Generations Of Valor

Shawn Gallagher, center, an Army veteran who served in Iraq, follows a flag carried by other veterans during the Veteran's Day parade along Fifth Avenue in New York Thursday, Nov. 11, 2004. (AP Photo/Gregory Bull) AP

This column was written by Anne Morse.
"By God, we've kicked the Vietnam syndrome once and for all!" exulted President George H. W. Bush after America's swift and smashing victory over Iraq during the Gulf War of 1991. It was a reference to how deeply the debacle that was Vietnam — then some 16 years in the past — had scarred the American psyche.

Vietnam had, by all accounts, also scarred the veterans who served in it. Everyone "knew" that Vietnam veterans were drug-addicted, alcohol-addled losers who killed babies when they weren't burning down villages with Zippo lighters. Back home, they begged for change on the streets when they weren't beating up their wives and kids.

That's what journalists and politicians told us, anyway. What apparently escaped their notice, when they were celebrating the routing of Saddam and the liberation of Kuwait, was that many of the soldiers who brilliantly executed these victories were . . . Vietnam veterans.

Tens of thousands of veterans stayed in the military once the Vietnam War ended, moved up the ranks and, by the time Desert Storm came along, they were serving as senior officers. Among them were Norman Schwarzkopf, Colin Powell, Barry McCaffrey, and Tommy Franks — men who had learned well the lessons of Vietnam: 1. Get the American people behind you; 2. Smash the enemy before he has a chance to finish breakfast.

Which is what our soldiers did, with very few Coalition casualties. Nice work for a bunch of losers, huh?

When I recently stumbled across the fact that Vietnam veterans had fought and won the Gulf War, I wondered if they were also fighting the war on Islamofascism. For answers (albeit completely unscientific), I sent questions to the editors of blog sites popular with soldiers on active duty in Afghanistan and Iraq, and their families (including Blackfire). The editors were kind enough to post my questions. Within hours, e-mails began pouring in from around the world, from teenagers to retirees, from corporals to colonels. It quickly became apparent that Vietnam veterans are not fighting this war: Their sons are.

The Pentagon doesn't ask new recruits if their fathers served in Vietnam, so there is no official tally. But my informal poll reveals that — despite the contempt expressed by so many Americans towards their fathers' service and sacrifice, many of the sons of Vietnam veterans have eagerly stepped up to fight the war on terror. The fathers and sons who contacted me permitted me to quote from their e-mails, which reveal their views of both wars, how they were treated when they came home, and what they thought about media portrayals of each war. Most of all, the letters reveal the deep admiration Vietnam fathers have for their soldier sons — and the degree to which Vietnam veterans inspired their offspring to serve.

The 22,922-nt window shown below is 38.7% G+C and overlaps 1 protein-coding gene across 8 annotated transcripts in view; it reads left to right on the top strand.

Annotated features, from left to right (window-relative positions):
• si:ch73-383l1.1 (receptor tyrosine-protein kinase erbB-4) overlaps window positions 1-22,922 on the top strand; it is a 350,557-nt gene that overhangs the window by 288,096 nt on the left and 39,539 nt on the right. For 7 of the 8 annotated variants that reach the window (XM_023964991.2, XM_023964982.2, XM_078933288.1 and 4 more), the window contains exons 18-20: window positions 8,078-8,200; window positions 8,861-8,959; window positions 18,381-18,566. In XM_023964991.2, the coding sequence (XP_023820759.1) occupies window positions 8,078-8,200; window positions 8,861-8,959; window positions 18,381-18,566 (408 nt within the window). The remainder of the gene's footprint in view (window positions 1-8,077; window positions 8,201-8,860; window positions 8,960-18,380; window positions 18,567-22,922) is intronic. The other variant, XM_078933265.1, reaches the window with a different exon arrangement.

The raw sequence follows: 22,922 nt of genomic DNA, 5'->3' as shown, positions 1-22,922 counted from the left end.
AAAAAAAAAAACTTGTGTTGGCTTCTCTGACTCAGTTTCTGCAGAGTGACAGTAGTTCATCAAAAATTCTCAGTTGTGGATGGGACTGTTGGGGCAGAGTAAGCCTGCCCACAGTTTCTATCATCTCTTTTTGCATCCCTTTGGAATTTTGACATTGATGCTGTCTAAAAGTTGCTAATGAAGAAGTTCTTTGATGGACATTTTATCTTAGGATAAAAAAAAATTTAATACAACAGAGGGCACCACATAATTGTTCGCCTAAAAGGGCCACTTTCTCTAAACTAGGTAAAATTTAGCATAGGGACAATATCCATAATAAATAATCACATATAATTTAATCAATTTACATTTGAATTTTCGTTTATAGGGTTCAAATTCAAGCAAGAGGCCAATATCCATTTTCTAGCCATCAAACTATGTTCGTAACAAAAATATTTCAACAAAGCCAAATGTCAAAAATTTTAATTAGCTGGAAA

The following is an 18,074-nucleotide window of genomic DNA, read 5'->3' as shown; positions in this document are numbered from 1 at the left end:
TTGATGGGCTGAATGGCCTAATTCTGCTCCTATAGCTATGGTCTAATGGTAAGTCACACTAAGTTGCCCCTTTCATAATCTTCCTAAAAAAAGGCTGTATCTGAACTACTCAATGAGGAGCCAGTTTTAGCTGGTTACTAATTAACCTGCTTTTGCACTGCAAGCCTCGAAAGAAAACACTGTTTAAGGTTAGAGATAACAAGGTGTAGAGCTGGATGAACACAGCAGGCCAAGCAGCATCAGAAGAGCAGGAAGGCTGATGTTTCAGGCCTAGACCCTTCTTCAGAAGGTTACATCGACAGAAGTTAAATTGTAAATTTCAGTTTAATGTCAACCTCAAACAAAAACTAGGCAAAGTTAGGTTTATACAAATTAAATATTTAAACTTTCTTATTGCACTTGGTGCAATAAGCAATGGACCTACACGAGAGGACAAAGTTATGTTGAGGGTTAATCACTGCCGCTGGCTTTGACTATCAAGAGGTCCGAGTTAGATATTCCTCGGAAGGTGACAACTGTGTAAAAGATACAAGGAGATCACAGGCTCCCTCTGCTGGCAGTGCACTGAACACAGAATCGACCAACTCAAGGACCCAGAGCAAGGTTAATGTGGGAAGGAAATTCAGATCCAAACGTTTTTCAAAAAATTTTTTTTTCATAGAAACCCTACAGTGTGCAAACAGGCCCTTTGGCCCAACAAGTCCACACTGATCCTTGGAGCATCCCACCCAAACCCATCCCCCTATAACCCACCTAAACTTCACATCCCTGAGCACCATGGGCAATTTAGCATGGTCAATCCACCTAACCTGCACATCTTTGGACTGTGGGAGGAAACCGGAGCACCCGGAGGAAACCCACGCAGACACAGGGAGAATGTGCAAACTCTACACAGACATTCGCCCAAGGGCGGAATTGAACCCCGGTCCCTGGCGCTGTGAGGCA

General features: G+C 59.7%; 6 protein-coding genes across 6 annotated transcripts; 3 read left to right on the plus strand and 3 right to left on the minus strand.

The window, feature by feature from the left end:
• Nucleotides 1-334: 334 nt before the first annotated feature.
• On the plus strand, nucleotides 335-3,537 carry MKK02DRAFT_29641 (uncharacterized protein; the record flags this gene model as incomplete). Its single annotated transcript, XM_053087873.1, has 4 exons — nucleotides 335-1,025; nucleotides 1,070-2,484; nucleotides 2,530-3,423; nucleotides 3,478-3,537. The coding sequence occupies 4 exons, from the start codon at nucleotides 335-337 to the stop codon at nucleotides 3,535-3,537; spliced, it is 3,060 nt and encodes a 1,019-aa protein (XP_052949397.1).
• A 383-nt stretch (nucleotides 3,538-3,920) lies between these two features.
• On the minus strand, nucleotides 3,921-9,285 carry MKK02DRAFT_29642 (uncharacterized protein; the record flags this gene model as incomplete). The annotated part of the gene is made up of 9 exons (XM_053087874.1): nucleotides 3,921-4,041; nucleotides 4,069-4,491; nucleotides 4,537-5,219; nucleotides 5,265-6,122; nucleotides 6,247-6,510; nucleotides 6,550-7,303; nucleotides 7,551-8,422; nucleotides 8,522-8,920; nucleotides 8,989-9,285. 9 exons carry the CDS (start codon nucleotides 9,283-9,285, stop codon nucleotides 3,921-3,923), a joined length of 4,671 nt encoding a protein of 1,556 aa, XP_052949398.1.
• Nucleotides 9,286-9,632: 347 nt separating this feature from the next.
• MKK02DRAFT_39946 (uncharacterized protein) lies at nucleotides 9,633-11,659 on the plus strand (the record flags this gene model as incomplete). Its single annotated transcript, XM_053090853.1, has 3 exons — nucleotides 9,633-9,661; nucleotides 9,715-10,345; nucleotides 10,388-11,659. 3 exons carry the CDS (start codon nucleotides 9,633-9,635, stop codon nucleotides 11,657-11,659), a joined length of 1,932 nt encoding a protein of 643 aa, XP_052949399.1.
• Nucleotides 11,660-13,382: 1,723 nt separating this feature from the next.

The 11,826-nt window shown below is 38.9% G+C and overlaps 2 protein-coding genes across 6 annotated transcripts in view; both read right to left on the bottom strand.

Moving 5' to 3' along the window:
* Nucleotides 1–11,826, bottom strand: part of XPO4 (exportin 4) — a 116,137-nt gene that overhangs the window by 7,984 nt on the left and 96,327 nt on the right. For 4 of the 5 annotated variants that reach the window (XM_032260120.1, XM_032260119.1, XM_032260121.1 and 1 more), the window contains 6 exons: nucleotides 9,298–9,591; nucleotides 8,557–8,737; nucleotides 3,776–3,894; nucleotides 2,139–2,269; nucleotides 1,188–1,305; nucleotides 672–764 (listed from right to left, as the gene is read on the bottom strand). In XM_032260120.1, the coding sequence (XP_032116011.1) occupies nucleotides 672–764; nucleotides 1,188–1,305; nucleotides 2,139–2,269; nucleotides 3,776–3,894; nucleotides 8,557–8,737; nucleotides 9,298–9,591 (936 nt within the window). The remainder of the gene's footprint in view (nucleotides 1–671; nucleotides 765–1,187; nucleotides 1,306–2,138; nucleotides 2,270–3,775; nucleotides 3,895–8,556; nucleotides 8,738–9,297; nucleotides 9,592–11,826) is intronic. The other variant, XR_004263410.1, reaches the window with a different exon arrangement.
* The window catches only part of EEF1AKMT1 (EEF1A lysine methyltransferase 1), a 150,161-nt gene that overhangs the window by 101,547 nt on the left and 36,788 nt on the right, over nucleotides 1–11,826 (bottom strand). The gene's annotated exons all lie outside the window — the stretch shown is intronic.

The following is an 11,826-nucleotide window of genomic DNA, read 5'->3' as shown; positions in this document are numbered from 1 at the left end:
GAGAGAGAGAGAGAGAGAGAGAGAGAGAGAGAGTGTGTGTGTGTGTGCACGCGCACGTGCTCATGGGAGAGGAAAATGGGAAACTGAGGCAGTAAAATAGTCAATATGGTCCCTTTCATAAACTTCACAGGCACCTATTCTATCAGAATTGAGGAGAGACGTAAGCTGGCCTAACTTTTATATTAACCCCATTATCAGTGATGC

Charles Howard, 38, joined the National Guard when he was a 17-year-old high-school student in 1983, and has served as a regular Army infantry officer for 16 years. He arrived in Iraq in September of 2004, and fought in Fallujah, Mosul, and Baghdad. Howard's father was a Naval aviator who remained in the Navy for a time after his Vietnam tour. Despite the way the soldiers of his father's generation were treated, Howard had no qualms about a military career, but he did have misgivings about how he would be treated when he came home from Iraq. "I watched the protests on C-SPAN before I left, and read about the others later," he wrote. When Howard did return home, to Dallas Airport, "There were lines of volunteers clapping and cheering us as we came in for mid-tour leave. Ordinary citizens, all ages, all races, many with no apparent connection to the military, thanking us for our service, handing us goody bags, and offering cell phones for us to use to call home. I have a sneaking suspicion that Dad's generation had a part of ensuring that we would get a better reception than they did."

Regarding his father's Vietnam service, Howard wrote: "I'm proud he was a part of it. The strategic reason for Vietnam was (to steal from Reagan) a noble cause. Our troops were there to bring freedom and prevent the usual excesses of Communism, which we saw, after America abandoned our Vietnamese allies, in the killing fields of Cambodia, and the re-education camps of Vietnam."

  • Nicholas Ehrenberg

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